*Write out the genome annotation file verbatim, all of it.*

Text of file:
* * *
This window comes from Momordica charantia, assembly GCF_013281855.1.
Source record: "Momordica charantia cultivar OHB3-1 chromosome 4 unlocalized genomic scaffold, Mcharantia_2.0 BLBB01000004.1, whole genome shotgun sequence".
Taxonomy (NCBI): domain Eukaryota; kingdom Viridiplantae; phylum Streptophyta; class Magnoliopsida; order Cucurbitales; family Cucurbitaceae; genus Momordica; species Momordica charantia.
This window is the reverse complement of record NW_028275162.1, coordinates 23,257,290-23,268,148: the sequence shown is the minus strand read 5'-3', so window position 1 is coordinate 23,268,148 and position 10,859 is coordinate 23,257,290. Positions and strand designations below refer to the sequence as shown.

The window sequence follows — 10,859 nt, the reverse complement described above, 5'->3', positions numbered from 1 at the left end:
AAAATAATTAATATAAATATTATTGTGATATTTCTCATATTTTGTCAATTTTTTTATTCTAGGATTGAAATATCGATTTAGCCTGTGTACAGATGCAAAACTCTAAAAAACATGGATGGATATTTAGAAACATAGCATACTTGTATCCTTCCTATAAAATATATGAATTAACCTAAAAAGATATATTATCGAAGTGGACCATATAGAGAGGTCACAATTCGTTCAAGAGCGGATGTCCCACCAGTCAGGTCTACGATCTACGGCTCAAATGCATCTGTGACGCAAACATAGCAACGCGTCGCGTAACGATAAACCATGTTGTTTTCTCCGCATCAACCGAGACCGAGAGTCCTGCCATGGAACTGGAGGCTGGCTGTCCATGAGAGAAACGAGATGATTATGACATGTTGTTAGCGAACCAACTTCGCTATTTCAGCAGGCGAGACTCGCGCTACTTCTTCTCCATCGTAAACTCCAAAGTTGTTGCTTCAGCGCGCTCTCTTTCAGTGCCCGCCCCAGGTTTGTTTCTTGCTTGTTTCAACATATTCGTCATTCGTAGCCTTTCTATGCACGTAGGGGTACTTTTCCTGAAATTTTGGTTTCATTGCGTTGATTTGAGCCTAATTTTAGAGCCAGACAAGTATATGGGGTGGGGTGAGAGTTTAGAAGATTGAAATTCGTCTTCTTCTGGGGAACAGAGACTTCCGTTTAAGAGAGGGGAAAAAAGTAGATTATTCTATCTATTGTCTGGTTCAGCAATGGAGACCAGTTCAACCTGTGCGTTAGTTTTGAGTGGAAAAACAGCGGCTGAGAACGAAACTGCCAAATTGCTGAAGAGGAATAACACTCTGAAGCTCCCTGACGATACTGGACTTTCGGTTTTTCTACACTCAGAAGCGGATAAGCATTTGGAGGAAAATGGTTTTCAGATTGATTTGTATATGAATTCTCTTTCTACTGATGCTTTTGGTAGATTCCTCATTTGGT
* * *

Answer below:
This window comes from Momordica charantia, assembly GCF_013281855.1.
Source record: "Momordica charantia cultivar OHB3-1 chromosome 4 unlocalized genomic scaffold, Mcharantia_2.0 BLBB01000004.1, whole genome shotgun sequence".
Taxonomy (NCBI): domain Eukaryota; kingdom Viridiplantae; phylum Streptophyta; class Magnoliopsida; order Cucurbitales; family Cucurbitaceae; genus Momordica; species Momordica charantia.
This window is the reverse complement of record NW_028275162.1, coordinates 23,257,290-23,268,148: the sequence shown is the minus strand read 5'-3', so window position 1 is coordinate 23,268,148 and position 10,859 is coordinate 23,257,290. Positions and strand designations below refer to the sequence as shown.

The window sequence follows — 10,859 nt, the reverse complement described above, 5'->3', positions numbered from 1 at the left end:
AAAATAATTAATATAAATATTATTGTGATATTTCTCATATTTTGTCAATTTTTTTATTCTAGGATTGAAATATCGATTTAGCCTGTGTACAGATGCAAAACTCTAAAAAACATGGATGGATATTTAGAAACATAGCATACTTGTATCCTTCCTATAAAATATATGAATTAACCTAAAAAGATATATTATCGAAGTGGACCATATAGAGAGGTCACAATTCGTTCAAGAGCGGATGTCCCACCAGTCAGGTCTACGATCTACGGCTCAAATGCATCTGTGACGCAAACATAGCAACGCGTCGCGTAACGATAAACCATGTTGTTTTCTCCGCATCAACCGAGACCGAGAGTCCTGCCATGGAACTGGAGGCTGGCTGTCCATGAGAGAAACGAGATGATTATGACATGTTGTTAGCGAACCAACTTCGCTATTTCAGCAGGCGAGACTCGCGCTACTTCTTCTCCATCGTAAACTCCAAAGTTGTTGCTTCAGCGCGCTCTCTTTCAGTGCCCGCCCCAGGTTTGTTTCTTGCTTGTTTCAACATATTCGTCATTCGTAGCCTTTCTATGCACGTAGGGGTACTTTTCCTGAAATTTTGGTTTCATTGCGTTGATTTGAGCCTAATTTTAGAGCCAGACAAGTATATGGGGTGGGGTGAGAGTTTAGAAGATTGAAATTCGTCTTCTTCTGGGGAACAGAGACTTCCGTTTAAGAGAGGGGAAAAAAGTAGATTATTCTATCTATTGTCTGGTTCAGCAATGGAGACCAGTTCAACCTGTGCGTTAGTTTTGAGTGGAAAAACAGCGGCTGAGAACGAAACTGCCAAATTGCTGAAGAGGAATAACACTCTGAAGCTCCCTGACGATACTGGACTTTCGGTTTTTCTACACTCAGAAGCGGATAAGCATTTGGAGGAAAATGGTTTTCAGATTGATTTGTATATGAATTCTCTTTCTACTGATGCTTTTGGTAGATTCCTCATTTGGT